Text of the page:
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March for Science

March for Science March for Science is a citizens’ initiative from the United States, launched by private citizens and researchers who want to stand up for the importance of science and research-based knowledge in society. Particular emphasis is placed on the conception that science knows no borders and that its strength and characteristics are diversity and openness.

Giant prehistoric worm discovered

Illustration: James Ormiston Researchers from Lund University, among others, have recently discovered a giant prehistoric worm with massive jaws. The worm lived in the sea 400 million years ago and is estimated to have been up to two metres long. The newly discovered species’ scientific name was inspired by a bassist in an American hard rock band.

Nanotubes that build themselves

Nanotube Researchers from Lund University in Sweden have succeeded in producing nanotubes from a single building block using so-called molecular self-recognition. The tube can also change shape depending on the surrounding environment. The results can contribute to the future development of transport channels for drugs through the cell membrane.

Mindfulness just as effective as CBT for a broad range of psychiatric symptoms

Jan Sundquist (Photo: Kennet Ruona) Mindfulness group therapy has an equally positive effect as individual CBT (cognitive behavioural therapy) for the treatment of a wide range of psychiatric symptoms in patients with depression, anxiety and stress-related disorders. Researchers made the finding in a new study from the Center for Primary Healthcare Research (CPF) in Malmö, which is a collaboration between Lund University in Sweden and Region Skåne.

Unique glimpse into world of Japanese mafia tattoos

Yakuza Tattoo A chance meeting in a Yokohama pub led Lund University researcher Andreas Johansson straight to the heart of the Japanese Yakuza mafia. For two weeks, he was “embedded” with a well-known Yakuza clan, enabling him to document their tattoos through photography. He is now releasing his book of photos ”Yakuza Tattoo”.

Where does your blood actually come from?

Illustration Scientists at Lund University in Sweden have developed a new understanding of how the first blood cells form during human development as they transition from endothelial cells to form blood cells of different types.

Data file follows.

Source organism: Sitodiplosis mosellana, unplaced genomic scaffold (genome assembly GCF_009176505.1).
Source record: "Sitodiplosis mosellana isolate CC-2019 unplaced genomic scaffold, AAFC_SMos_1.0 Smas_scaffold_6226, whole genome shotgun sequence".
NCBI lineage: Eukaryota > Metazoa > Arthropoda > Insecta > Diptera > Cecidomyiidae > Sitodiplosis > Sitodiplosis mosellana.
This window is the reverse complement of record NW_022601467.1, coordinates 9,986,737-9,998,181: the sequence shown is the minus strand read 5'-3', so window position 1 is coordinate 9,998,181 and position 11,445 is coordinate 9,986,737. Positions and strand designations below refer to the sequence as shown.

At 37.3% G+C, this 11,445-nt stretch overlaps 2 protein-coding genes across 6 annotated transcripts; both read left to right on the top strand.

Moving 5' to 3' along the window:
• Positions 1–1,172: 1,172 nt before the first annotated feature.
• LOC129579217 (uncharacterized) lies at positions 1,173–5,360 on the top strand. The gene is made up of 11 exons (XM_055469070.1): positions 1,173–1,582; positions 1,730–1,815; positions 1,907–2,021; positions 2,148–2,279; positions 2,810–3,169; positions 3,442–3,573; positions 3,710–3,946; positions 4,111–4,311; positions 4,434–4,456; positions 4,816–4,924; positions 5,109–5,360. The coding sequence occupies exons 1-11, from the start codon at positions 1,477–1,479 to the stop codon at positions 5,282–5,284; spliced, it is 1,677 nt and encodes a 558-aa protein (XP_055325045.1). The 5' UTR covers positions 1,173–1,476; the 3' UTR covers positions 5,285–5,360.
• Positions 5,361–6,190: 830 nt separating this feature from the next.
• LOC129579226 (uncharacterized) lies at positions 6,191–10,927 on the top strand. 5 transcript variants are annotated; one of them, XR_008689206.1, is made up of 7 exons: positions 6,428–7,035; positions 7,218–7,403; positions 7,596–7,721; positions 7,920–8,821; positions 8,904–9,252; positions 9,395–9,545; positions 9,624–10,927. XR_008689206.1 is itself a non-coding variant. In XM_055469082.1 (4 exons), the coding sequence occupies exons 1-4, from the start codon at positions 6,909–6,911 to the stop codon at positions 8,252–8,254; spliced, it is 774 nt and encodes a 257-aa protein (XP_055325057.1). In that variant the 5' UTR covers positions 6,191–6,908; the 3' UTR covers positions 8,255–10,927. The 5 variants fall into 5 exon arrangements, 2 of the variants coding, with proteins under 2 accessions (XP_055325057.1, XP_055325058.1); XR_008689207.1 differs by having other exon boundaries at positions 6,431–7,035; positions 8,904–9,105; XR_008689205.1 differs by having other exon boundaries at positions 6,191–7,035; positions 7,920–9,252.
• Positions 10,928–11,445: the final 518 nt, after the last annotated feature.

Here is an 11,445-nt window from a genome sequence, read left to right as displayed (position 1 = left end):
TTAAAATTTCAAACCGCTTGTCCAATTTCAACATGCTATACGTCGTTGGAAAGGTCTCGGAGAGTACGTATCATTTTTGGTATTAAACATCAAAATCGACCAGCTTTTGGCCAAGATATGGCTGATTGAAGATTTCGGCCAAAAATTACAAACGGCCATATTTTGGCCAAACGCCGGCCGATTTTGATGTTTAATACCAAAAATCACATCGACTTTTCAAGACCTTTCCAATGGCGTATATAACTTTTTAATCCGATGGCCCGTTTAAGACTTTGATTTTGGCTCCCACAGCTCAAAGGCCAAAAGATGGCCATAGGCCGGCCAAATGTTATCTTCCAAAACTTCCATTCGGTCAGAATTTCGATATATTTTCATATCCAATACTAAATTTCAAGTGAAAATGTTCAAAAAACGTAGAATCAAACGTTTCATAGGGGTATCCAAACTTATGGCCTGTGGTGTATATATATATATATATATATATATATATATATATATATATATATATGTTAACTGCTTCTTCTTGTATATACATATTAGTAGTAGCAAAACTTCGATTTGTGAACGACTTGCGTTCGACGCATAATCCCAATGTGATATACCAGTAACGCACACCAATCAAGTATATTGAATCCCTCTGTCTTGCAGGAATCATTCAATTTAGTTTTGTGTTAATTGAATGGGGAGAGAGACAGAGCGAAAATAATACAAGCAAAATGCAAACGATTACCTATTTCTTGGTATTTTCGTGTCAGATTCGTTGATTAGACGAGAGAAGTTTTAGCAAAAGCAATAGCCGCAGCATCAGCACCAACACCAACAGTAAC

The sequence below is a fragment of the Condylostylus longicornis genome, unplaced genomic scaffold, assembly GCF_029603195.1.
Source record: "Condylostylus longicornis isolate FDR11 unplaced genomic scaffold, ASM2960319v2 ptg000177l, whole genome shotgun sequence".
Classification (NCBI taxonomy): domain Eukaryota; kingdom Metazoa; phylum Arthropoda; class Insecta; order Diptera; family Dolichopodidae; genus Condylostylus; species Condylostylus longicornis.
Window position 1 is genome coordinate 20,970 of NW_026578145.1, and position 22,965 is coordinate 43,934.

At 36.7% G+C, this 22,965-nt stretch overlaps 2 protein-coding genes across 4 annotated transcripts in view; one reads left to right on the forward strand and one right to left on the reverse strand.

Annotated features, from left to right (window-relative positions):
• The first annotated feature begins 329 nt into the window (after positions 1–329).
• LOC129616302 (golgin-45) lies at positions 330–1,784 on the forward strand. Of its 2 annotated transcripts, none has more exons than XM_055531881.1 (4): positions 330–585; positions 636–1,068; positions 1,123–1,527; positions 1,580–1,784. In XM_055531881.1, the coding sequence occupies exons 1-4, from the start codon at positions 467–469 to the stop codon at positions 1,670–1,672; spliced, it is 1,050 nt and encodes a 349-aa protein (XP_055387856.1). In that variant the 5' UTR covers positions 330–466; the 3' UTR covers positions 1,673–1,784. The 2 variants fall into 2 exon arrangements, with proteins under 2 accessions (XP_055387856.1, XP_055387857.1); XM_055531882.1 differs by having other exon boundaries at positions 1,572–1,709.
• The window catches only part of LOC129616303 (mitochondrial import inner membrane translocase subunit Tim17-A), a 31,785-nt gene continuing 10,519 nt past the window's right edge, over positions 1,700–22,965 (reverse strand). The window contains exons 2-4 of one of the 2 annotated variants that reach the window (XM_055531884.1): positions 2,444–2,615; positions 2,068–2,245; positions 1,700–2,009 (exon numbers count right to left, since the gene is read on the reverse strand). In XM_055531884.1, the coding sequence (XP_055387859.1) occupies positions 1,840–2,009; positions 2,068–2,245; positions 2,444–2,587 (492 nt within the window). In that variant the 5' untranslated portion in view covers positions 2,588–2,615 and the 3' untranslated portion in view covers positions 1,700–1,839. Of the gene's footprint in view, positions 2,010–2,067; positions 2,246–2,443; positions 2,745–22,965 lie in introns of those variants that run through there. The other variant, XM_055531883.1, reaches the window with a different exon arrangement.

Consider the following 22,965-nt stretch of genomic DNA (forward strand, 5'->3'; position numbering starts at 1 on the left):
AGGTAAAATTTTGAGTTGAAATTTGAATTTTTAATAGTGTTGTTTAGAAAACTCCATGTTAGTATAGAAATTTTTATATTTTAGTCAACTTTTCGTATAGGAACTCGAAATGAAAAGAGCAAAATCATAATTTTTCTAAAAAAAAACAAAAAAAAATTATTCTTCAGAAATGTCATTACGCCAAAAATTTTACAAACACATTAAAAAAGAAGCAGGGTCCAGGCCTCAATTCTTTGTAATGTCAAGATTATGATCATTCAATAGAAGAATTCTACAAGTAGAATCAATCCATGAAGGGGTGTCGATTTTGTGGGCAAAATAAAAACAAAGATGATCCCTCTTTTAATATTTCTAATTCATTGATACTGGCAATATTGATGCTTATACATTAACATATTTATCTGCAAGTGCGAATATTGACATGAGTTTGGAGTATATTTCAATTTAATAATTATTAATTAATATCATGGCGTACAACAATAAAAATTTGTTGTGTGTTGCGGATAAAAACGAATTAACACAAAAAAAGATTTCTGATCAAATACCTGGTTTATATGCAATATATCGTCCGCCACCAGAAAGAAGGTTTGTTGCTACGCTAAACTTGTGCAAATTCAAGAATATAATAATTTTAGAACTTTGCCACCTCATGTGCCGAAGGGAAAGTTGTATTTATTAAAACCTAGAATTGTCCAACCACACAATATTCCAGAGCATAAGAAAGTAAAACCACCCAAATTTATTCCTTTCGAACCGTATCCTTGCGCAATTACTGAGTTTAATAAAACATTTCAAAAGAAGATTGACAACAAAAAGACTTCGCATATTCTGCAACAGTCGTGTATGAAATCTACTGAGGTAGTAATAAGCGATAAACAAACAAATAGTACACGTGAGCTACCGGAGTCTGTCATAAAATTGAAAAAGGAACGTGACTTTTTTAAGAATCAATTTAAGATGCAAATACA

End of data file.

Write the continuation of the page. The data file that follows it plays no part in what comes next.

Two ERC Advanced Grants to Lund University

Dennis Hasselquist and Eric Warrant Two biology researchers at Lund University have been awarded a prestigious grant worth almost SEK 50 million from the European Research Council.

Finger prosthesis provides clues to brain health

Infographics In a collaboration between Swedish and Italian researchers, the aim was to analyse how the brain interprets information from a virtual experience of touch, created by a finger prosthesis with artificial sensation. The result was – completely unexpectedly – a new method for measuring brain health.

Modern alchemy creates luminescent iron molecules

Iron molecule A group of researchers at Lund University in Sweden have made the first iron-based molecule capable of emitting light. This could contribute to the development of affordable and environmentally friendly materials for e.g. solar cells, light sources and displays.

Unique study of 1,000 modern burials

Assistens Cemetery (Photo: Sian Anthony) When the city of Copenhagen decided to build a new underground station in the Assistens Cemetery where many famous Danes are buried, they had to remove part of the entire north-eastern corner of the cemetery and re-bury the people who had been laid to rest in this area. This presented a unique opportunity for archaeologists at the Museum of Copenhagen, under the leadership of Sian Anthony from Lund University in Sweden, to study the graves dating from the 1810s to 1980s.

Press office contact

Lotte Billing
International Media Officer
lotte.billing [at] kommunikation.lu.se

+46 (0)46 72 70 74 546